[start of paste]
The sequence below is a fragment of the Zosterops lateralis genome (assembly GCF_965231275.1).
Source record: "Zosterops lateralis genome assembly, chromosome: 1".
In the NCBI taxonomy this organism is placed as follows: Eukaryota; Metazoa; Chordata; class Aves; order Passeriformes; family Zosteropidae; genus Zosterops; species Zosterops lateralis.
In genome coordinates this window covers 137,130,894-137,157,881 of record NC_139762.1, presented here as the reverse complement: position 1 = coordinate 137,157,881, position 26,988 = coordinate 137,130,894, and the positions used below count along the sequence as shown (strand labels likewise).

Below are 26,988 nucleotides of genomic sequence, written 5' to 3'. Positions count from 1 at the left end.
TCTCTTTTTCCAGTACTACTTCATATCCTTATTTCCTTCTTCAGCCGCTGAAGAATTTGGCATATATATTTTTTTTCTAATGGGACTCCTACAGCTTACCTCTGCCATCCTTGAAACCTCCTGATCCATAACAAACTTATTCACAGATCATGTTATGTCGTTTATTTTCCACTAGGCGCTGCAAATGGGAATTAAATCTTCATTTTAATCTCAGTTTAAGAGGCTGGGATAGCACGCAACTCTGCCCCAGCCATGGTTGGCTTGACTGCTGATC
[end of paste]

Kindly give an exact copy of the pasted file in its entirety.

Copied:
The sequence below is a fragment of the Zosterops lateralis genome (assembly GCF_965231275.1).
Source record: "Zosterops lateralis genome assembly, chromosome: 1".
In the NCBI taxonomy this organism is placed as follows: Eukaryota; Metazoa; Chordata; class Aves; order Passeriformes; family Zosteropidae; genus Zosterops; species Zosterops lateralis.
In genome coordinates this window covers 137,130,894-137,157,881 of record NC_139762.1, presented here as the reverse complement: position 1 = coordinate 137,157,881, position 26,988 = coordinate 137,130,894, and the positions used below count along the sequence as shown (strand labels likewise).

Below are 26,988 nucleotides of genomic sequence, written 5' to 3'. Positions count from 1 at the left end.
TCTCTTTTTCCAGTACTACTTCATATCCTTATTTCCTTCTTCAGCCGCTGAAGAATTTGGCATATATATTTTTTTTCTAATGGGACTCCTACAGCTTACCTCTGCCATCCTTGAAACCTCCTGATCCATAACAAACTTATTCACAGATCATGTTATGTCGTTTATTTTCCACTAGGCGCTGCAAATGGGAATTAAATCTTCATTTTAATCTCAGTTTAAGAGGCTGGGATAGCACGCAACTCTGCCCCAGCCATGGTTGGCTTGACTGCTGATC